Recently, in a case involving poems stolen from a Scottish poet and negligibly rewritten to fit a Caribbean situation, one commentator, the gifted Kei Miller, correctly implied that such plagiarism is a form of identity theft, not just ‘word theft’.

I’d suggest that such theft is even more unforgiveable when it’s by men from women, or of works by women of colour or members of the gay community; one of Redscar’s victims was the talented Frank Malaba, an LGBTI poet from southern Africa, who seems rightfully outraged by the breach of trust, especially since his stolen poem, ‘Where?’, appears online with a copyright symbol beneath it!

Redscar has no right to appropriate others’ experiences; at the very least, such heartlessness is contrary to the compassion that poetry can express.

Occasionally, plagiarism overlaps with copyright infringement, but in Redscar’s case it’s for the law to decide whether illegality has occurred.

I personally feel that outright plagiarism should be declared illegal, and when I’m wearing my other, Kenyan school principal hat, I’d ensure that my institution took serious action against anyone attempting to plagiarise in term papers; it’s the ethical response to unethical practice.

There is aesthetic ‘borrowing’ in literature, true; but this is not what has happened in this instance.

So, what to do? Well, articles like this one and statements like The Missing Slate’s should continue to fairly appear and be posted online, where Redscar’s name can be found by other magazines and competition organisers.

Also, I think the Kenyan poetry community needs to do a few things.

Firstly, Redscar is a young man, and a human being; on the personal level, sympathy is required, and even support, for he must be enduring terrible embarrassment.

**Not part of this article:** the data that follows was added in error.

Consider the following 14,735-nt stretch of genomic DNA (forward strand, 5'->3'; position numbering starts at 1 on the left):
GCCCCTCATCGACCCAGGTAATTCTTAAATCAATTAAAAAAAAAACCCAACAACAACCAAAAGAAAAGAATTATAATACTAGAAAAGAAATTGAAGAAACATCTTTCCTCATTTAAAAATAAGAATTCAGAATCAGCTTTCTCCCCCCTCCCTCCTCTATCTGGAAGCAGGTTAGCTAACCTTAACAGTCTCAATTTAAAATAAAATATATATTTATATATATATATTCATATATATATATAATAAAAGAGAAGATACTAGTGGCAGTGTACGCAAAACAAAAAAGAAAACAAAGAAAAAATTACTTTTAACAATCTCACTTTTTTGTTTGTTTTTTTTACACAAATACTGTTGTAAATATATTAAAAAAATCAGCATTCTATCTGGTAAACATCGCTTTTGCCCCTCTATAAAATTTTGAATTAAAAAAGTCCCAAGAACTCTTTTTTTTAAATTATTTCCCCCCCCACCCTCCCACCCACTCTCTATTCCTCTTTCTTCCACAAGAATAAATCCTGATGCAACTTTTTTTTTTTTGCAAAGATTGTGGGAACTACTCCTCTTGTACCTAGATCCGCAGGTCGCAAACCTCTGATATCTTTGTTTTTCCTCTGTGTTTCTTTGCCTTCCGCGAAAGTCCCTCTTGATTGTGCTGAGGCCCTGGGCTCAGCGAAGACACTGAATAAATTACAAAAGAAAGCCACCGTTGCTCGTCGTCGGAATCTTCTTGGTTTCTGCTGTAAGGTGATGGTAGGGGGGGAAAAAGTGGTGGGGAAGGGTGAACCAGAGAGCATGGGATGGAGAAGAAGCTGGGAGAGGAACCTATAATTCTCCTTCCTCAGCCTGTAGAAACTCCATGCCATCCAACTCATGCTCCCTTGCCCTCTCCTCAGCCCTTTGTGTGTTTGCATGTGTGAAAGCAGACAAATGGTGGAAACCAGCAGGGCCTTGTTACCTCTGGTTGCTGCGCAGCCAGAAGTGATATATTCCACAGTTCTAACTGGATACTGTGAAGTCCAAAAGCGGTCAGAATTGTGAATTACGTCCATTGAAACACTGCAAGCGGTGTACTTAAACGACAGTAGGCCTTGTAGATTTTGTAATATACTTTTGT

Yet, just as we’d not like a politician who illegitimately amassed wealth in his youth to acquire senior positions based upon that door-opening theft, so too we shouldn’t turn blind eyes to this scandal, as Kenyan literature’s reputation is at stake.

Frankly, I feel that magazines should pass over Redscar’s future submissions, and that competitions should decline his entries. Further, that our local festivals should steer clear, and that poetry events should feel confident without him.

Most importantly, although Redscar must be given his right of reply, I feel that he, too, must honestly do something at this dishonest time: withdraw his poems from magazines, resign from editorships and return any prize monies that might have been deceptively acquired.

As co-editor of a forthcoming Kwani? anthology of Kenyan poetry since 2003, I’ll certainly be arguing that Redscar doesn’t appear.

Finally, I think he should return to being a doctor and a hobbyist poet. After all, if I, a poet, presumed to practice medicine as a quack, I’d expect to be put firmly in my place. Good luck, Redscar.

Keep reading, and writing: your own poems!

-Partington is a Kenyan writer and teacher, based in Machakos.

The views and opinions expressed here are those of the author and do not necessarily reflect the official policy or position of